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  • The higher education decolonisation project:negotiating cognitive dissonance
  • Suriamurthee Moonsamy Maistry (bio)


The return to vogue in South Africa of the decolonisation agenda and higher education curriculum transformation presents a dissonant scenario especially for colonially schooled university academics tasked with giving effect to 'newly' institutionalised (policy) efforts aimed at these resurgent imperatives. Grosfoguel (2013) reminds us of the western Eurocentric in all of us, instilled by five centuries of western imposed civilisation and modernity's epistemological and ontological hegemony. This hegemony that derives from Descartes often cited declaration 'Cogito, ergo sum' ('I think, therefore I am') inscribed western science and rationality as de facto knowledge framework.

Academics have in the main been 'programmed' with western Eurocentric knowledge frameworks as default, especially given the relative dearth of alternative worldviews in mainstream scholarship. In essence then, the application of 'imported' frameworks to analyse (South) African phenomena has acquired an enduring legitimacy amongst South African academics. In this article, I analyse the contemporary South Africa higher education context with particular attention to how inherent tensions present when theoretical inspiration continues to be sought exclusively from traditional continental philosophy and western Eurocentric knowledge frameworks in pursuit of the decolonisation and transformation agenda. The colonial matrix of power (Quijano 2000) has resonance here as it illuminates how mutually supporting domains of power (race, gender, capitalism) have reified into a (complex) normality, making the relinquishing of the familiar and the embracing of the ('exotic') unknown [End Page 179] particularly unappealing. A discussion of the coloniality of power is presented later in this comment.

The question of what has happened to theory, and by extension, what has happened to theory's ability to explain and address contemporary socio-economic strife in South Africa and the world has salience. It follows then that the question of what kind of theory should we be appropriating and developing to make sense of the current conjuncture in South African higher education also requires considered engagement. The proverbial 'elephant in the (academic) room' in the South African higher education is the extent to which academics actually take up the project of decolonising the curriculum. That academics might have different proclivities for this project is a key issue that has received little deliberation. It is reasonable to assume that South African academics might have varied understandings of what the project might entail and what might count as substantive steps to its realisation. There is also the assumption that academics have high-level awareness of how the academic tribes they inhabit have in the main, ontological and epistemological leanings that are largely shaped by western Eurocentrism and the advent of modernity.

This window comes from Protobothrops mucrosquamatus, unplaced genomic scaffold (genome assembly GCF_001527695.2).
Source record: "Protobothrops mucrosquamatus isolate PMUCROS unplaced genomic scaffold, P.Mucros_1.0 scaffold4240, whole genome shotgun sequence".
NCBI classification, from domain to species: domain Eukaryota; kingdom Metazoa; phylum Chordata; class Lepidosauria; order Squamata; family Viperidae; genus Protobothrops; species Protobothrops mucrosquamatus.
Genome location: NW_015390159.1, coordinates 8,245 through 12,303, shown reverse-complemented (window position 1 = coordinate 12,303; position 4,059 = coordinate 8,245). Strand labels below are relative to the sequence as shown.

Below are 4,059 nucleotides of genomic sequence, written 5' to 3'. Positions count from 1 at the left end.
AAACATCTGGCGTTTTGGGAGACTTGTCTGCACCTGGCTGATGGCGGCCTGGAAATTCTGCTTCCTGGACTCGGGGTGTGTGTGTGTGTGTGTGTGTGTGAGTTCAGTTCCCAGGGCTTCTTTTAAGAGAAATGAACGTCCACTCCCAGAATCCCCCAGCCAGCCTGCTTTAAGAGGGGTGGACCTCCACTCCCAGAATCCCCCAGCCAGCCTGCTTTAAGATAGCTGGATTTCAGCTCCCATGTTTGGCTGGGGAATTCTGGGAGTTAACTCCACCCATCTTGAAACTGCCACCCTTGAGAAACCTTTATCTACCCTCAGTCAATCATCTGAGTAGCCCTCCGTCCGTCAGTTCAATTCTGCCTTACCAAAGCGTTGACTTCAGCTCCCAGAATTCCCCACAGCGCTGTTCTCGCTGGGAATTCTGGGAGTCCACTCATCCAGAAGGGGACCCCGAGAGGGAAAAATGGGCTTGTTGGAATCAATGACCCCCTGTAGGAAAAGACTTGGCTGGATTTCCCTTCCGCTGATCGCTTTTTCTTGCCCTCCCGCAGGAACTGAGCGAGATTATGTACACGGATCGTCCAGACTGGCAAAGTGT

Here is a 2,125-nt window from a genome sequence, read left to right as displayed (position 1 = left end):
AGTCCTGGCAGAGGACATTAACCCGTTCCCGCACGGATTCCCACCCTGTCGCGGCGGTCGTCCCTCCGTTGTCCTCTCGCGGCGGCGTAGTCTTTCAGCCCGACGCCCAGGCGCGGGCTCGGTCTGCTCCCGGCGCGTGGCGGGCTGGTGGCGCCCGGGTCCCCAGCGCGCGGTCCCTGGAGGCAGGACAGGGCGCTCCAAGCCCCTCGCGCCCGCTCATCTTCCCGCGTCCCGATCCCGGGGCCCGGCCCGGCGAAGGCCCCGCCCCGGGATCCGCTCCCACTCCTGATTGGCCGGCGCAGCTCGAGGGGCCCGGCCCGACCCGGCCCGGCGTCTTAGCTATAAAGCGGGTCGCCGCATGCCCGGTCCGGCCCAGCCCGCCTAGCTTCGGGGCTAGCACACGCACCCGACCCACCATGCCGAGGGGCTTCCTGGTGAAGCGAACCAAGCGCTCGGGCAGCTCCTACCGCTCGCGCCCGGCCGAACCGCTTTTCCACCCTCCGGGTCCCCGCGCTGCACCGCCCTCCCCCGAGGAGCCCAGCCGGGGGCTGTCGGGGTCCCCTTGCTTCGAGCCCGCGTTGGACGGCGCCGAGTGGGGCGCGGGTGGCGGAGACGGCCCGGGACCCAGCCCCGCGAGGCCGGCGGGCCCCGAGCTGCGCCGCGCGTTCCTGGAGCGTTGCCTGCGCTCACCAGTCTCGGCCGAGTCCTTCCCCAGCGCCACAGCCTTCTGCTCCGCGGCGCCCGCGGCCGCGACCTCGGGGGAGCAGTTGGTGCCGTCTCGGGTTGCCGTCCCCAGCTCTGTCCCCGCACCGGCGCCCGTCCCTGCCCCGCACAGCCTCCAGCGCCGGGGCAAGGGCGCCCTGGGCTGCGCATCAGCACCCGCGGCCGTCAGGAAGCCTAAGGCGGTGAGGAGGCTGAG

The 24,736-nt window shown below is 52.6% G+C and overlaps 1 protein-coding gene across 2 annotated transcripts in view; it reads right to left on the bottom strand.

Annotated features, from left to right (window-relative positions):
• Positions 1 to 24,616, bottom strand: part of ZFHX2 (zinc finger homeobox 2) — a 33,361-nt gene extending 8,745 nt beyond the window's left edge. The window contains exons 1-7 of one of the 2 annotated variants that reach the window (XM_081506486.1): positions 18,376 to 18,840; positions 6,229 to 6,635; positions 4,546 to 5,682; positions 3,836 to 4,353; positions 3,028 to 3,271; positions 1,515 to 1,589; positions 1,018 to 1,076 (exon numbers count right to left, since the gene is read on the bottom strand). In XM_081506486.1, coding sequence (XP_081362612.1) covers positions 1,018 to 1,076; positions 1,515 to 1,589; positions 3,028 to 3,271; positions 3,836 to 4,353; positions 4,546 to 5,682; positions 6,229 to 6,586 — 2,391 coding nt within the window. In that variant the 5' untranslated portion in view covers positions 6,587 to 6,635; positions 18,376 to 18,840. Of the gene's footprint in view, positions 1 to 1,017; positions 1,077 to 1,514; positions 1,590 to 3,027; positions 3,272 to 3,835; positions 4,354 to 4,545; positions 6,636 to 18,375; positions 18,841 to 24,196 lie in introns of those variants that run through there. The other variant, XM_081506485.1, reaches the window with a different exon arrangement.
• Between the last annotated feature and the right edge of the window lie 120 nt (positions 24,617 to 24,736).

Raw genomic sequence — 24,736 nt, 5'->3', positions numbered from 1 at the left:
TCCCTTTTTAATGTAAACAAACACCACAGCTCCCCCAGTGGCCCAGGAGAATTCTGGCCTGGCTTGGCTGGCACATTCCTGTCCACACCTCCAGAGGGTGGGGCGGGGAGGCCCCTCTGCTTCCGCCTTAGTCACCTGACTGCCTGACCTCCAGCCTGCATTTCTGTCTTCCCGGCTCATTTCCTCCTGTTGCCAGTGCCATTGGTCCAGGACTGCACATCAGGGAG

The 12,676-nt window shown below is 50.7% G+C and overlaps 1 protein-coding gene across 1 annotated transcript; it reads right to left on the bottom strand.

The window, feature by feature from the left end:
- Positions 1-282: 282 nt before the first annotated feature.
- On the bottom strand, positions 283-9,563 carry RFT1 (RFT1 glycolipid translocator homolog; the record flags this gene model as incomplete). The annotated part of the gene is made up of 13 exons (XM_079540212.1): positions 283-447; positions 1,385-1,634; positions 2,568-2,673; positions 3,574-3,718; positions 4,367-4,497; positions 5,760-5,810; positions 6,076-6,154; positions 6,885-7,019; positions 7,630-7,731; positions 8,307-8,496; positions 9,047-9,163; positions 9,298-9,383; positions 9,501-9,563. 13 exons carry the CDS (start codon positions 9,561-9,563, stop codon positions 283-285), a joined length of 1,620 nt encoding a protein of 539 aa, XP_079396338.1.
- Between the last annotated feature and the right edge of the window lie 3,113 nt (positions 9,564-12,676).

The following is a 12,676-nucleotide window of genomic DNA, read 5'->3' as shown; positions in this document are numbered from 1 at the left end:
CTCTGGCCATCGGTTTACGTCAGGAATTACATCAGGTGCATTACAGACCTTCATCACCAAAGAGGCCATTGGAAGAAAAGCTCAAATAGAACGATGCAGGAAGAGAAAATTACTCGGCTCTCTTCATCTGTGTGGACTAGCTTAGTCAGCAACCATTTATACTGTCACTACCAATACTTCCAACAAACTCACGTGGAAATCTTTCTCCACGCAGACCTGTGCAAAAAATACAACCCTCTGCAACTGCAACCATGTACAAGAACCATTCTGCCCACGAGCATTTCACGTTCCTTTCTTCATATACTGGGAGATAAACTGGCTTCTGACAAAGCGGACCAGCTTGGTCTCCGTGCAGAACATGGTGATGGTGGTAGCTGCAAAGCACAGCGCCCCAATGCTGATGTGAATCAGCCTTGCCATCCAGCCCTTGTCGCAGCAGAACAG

There might also be wide ranging conceptions of decolonisation. Conservative positions might consist of performative demonstrations or overt evidences of what counts as compliance with institutional policy. These might include demonstrable artefacts that might resemble decolonisation initiatives, an approach that Tuck and Yang (2012) caution as simply retaining decolonisation at the level of metaphor. Radical positions might entail authentic engagement with decolonisation as it relates to the immediate return of the land (economic power) to its indigenous owners as necessary first step. Here, higher education curriculum transformation is just one aspect of the broader decolonisation project (Tuck and Yang 2012), one that entails a profound understanding of the coloniality of Being (Maldanado-Torres 2007) – an apprehension of how colonialism has infused every part of our lived experience, psyche – creating and sustaining itself as 'natural' consciousness.

I want to argue that this aspirational profundity might only emerge when there is a substantive comprehension of the curriculum transformation or the decolonisation project as essentially a social justice project. The necessary premise from which to proceed then is in the first instance, to understand or recognise/acknowledge that elements of the extant university curricula might be inherently oppressive. This mere utterance is likely to [End Page 180] cause much consternation, discomfort and even resistance. The question then, is how institutions might begin to engage such discourses and, more importantly where is the theoretical inspiration or basis for this kind of disruptive premise going to come from. In other words, from where might one appropriate theory that discredits or brings into question well-established theoretical canons...


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pp. 179-189
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